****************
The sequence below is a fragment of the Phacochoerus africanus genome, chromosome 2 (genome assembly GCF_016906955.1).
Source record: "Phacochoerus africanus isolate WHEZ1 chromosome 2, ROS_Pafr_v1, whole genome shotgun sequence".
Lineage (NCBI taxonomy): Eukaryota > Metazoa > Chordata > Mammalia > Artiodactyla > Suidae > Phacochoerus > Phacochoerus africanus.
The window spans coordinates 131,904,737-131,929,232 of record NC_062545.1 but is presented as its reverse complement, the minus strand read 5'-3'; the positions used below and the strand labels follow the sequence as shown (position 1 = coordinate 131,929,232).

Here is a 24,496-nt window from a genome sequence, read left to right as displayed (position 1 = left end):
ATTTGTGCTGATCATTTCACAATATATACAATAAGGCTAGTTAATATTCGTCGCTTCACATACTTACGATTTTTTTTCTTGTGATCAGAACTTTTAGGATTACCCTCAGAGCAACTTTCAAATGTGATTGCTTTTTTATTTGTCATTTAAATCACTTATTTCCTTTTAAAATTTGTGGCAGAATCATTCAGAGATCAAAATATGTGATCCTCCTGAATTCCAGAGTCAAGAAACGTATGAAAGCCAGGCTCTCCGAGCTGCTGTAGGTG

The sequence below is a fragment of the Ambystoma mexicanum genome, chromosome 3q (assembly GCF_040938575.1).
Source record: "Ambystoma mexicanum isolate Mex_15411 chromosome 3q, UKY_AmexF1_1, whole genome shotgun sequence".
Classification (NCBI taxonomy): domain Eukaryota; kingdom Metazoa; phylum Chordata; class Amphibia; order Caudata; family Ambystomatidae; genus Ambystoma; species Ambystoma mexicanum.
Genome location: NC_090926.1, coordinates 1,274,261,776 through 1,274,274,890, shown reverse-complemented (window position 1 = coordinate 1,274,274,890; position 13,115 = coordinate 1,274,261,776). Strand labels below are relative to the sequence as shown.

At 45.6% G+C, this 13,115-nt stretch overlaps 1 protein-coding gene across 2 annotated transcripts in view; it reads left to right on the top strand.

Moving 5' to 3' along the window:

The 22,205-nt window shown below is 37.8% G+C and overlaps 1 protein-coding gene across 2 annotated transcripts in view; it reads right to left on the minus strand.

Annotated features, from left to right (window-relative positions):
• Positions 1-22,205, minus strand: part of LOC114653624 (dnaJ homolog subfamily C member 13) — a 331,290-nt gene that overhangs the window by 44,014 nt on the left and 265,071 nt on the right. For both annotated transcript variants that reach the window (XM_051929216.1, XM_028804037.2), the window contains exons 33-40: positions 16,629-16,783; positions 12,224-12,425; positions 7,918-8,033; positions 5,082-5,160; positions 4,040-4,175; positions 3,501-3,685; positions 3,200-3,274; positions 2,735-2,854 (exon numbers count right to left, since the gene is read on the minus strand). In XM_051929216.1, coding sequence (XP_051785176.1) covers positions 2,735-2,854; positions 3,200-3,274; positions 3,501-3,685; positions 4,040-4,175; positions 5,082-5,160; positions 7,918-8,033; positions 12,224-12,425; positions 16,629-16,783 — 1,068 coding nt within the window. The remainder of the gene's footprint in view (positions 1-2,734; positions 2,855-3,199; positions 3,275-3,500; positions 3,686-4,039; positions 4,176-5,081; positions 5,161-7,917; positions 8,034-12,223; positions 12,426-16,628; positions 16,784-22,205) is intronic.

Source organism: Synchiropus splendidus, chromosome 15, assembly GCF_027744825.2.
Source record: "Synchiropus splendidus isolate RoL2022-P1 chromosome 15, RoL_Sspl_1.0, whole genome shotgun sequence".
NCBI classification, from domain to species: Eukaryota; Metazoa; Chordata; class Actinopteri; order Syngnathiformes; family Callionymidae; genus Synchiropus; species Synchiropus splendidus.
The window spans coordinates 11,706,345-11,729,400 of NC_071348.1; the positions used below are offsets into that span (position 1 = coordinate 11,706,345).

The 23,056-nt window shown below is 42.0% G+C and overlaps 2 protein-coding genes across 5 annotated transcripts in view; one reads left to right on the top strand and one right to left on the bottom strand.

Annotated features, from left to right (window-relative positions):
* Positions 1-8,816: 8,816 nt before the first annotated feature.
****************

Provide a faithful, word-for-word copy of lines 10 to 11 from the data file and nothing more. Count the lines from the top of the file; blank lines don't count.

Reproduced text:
Genome location: NC_090926.1, coordinates 1,274,261,776 through 1,274,274,890, shown reverse-complemented (window position 1 = coordinate 1,274,274,890; position 13,115 = coordinate 1,274,261,776). Strand labels below are relative to the sequence as shown.

At 45.6% G+C, this 13,115-nt stretch overlaps 1 protein-coding gene across 2 annotated transcripts in view; it reads left to right on the top strand.